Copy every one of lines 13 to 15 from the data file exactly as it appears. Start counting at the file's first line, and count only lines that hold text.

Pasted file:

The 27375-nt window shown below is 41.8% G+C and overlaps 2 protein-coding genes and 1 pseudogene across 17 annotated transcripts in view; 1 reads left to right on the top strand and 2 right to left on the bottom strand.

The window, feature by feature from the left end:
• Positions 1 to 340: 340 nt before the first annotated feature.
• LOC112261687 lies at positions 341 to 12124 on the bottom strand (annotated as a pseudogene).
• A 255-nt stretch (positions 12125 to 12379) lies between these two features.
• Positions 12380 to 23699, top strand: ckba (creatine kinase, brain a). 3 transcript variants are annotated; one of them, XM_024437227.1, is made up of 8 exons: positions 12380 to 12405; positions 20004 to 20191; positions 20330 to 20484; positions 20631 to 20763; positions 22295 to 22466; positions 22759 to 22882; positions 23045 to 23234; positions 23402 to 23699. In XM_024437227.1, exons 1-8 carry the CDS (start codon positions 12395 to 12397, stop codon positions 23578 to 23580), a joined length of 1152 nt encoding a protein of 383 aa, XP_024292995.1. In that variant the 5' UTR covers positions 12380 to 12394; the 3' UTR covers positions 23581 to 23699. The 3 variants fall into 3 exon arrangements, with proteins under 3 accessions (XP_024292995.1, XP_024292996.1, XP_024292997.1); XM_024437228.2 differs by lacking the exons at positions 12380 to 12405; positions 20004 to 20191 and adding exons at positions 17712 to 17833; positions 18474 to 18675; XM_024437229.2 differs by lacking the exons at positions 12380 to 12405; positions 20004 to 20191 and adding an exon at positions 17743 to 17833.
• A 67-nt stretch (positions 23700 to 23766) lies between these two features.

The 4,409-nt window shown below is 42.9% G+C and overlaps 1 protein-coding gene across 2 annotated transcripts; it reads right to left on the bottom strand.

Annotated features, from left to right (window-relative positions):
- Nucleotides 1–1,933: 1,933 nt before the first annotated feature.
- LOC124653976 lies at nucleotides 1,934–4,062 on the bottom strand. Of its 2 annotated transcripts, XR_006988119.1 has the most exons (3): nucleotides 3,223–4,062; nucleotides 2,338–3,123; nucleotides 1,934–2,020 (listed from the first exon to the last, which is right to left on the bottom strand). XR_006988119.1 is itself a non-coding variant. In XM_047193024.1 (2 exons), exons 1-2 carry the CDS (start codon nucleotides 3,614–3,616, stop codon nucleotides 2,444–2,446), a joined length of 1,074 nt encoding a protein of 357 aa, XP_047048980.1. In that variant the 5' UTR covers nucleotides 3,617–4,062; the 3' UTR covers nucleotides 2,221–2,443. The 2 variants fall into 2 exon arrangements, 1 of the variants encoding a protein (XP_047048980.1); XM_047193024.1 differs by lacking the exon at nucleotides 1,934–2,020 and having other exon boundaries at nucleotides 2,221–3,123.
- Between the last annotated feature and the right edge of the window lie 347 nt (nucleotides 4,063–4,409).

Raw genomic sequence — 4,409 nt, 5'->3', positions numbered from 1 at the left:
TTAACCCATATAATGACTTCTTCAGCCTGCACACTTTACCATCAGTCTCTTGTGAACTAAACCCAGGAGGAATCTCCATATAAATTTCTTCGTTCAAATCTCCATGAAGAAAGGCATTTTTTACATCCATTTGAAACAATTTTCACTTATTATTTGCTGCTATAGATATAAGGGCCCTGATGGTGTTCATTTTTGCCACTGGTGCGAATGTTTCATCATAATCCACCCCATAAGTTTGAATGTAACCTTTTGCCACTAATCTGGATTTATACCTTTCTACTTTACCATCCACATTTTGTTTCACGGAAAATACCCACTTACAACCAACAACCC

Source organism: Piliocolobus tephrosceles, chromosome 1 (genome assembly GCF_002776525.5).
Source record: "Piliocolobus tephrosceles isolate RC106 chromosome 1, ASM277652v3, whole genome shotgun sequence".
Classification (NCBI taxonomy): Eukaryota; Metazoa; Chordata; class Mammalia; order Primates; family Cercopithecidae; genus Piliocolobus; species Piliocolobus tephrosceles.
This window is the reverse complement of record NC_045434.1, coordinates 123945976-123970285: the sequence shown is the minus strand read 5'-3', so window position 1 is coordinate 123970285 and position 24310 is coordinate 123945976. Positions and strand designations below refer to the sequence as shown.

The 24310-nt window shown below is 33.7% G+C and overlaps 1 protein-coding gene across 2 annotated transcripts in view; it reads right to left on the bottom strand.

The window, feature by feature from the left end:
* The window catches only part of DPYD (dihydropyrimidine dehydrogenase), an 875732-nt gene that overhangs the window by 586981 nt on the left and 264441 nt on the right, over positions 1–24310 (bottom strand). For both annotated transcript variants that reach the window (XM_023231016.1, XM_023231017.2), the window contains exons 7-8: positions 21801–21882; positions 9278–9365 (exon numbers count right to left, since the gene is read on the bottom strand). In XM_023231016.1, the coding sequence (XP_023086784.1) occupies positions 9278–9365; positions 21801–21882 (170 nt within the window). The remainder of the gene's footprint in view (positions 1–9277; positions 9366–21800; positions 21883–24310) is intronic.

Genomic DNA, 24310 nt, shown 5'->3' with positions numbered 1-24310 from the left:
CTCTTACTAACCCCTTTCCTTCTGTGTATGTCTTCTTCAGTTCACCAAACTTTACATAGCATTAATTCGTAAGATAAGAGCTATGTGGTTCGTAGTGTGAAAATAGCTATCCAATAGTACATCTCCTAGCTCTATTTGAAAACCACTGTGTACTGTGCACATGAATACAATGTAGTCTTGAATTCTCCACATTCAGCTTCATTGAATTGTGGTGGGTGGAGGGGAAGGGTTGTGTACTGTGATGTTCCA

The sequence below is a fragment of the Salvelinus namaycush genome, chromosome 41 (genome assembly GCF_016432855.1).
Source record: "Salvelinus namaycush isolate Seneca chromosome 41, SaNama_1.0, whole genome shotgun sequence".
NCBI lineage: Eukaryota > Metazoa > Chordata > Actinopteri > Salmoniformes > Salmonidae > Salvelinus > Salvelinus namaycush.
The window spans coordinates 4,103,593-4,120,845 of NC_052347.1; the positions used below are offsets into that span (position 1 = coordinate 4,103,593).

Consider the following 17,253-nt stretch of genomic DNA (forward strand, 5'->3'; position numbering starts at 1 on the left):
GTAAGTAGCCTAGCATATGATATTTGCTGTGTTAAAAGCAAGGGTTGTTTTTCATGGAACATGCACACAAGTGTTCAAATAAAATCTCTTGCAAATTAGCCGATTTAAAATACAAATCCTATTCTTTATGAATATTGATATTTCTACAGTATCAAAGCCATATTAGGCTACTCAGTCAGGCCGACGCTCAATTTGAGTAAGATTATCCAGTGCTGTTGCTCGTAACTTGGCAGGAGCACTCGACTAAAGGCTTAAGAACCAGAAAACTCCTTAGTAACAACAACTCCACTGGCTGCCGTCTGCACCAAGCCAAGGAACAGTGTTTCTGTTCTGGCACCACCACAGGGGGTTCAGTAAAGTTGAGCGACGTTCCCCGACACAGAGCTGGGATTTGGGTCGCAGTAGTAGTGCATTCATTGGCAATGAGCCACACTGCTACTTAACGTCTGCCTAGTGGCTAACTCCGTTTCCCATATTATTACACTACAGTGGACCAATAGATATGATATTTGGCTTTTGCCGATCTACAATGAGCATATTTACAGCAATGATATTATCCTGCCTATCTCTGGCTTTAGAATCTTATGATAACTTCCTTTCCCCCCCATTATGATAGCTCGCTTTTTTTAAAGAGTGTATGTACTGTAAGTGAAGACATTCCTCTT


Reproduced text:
Raw genomic sequence — 4,409 nt, 5'->3', positions numbered from 1 at the left:
TTAACCCATATAATGACTTCTTCAGCCTGCACACTTTACCATCAGTCTCTTGTGAACTAAACCCAGGAGGAATCTCCATATAAATTTCTTCGTTCAAATCTCCATGAAGAAAGGCATTTTTTACATCCATTTGAAACAATTTTCACTTATTATTTGCTGCTATAGATATAAGGGCCCTGATGGTGTTCATTTTTGCCACTGGTGCGAATGTTTCATCATAATCCACCCCATAAGTTTGAATGTAACCTTTTGCCACTAATCTGGATTTATACCTTTCTACTTTACCATCCACATTTTGTTTCACGGAAAATACCCACTTACAACCAACAACCC

Source organism: Piliocolobus tephrosceles, chromosome 1 (genome assembly GCF_002776525.5).